Line Graph & Dot Plot Graph—an Ultimate Insight
Analytics is based on historical data. Businesses and corporate sectors conduct business analyses in order to make better decisions and enhance productivity. You gather data called data mining in order to make such in-depth analysis and sound decisions. Graphs are commonly used to illustrate this type of data. We will compare slope and line graphs today in this in-depth article. Let’s learn what the difference is between a line graph and a dot graph. Further, we will explore where these graphs are usefully applied.
What is a Line Graph?
Line graphs, or line charts, are commonly employed to depict the pictorial representation of quantitative data accumulated over a particular niche and period of time. For depicting data flow and fluctuations, a line graph is presented. The line connects the points. Each point is connected by a line. A data point is an observation that is made during a survey or research. There is an x-axis and a y-axis in a line graph.
When to Use Line Graph?
Line graph trends a graphical depiction of the variations that had been presumed over a specific or settled period of time. A line graph is drawn across a horizontal axis called the x-axis and alongside a vertical axis called the y-axis. The x-axis generally lays down a time period over which you come to like to potentialize the quantity of a specific thing or a category in the y-axis. Line graph also assists you to analyse the trend of the stock market, population, inflation, and weather forecast whether the quotient in the y-axis is dwindling or upsurging over a lapse of time. A line graph delivers an elaborative picture of an increasing or a decreasing data trend or category between the two items or things.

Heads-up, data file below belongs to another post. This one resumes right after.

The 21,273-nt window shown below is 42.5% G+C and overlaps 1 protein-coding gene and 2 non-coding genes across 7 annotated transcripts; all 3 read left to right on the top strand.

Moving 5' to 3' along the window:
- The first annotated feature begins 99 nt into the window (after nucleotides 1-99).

Line Graph Example
Line Graph poses practicality when one thing is varying against the changing intervals of time. Keeping in view this let’s explore the example of a line graph. The following example discusses a cookie sale graph in a superstore. The graph explains how a cookie sale tends to increase and decrease during the weekdays. This obviously will help the shop owner to make an appropriate decision.
The above-quoted example represents the nature of line graphs. The data of biscuit sales starts from Monday as starting weekday and Friday as the end weekday. The cookie sold on Monday for one box following Tuesday’s 4 boxes and so on up to Fridays with top highest gross sales—10 boxes.
What Other Factors Should You Use Line Graphs?
Line charts can show continuous data over the intervals of time, set against a common scale, and are therefore great to go for showing trends in data at equal passages of or over time. As a general rule, we should use a line chart when your dataset and values are given in numbers and include non-numeric (category) data. For instance, a store owner wants to analyze the growth of his sales and business over a specific season or time of one year.
Dot Plot Graph
One of the rarely used graphs is the dot line plot. A dot plot gets used to decipher or render information about data in a dot or small circle. The dot plot is represented on a number line (just like the axis) that shows the division of integral variables where a data value is defined by each individual dot or small circle.
The dot plot represents a statistical chart that is composed of data points or small circles that are vertically depicted with dot-like markers. It is usually plotted in the form of a bar graph or histogram in the sense that the height of each dataset of vertical dot points is equal to the number of items in that type interval.
How Dot Plot Graph Works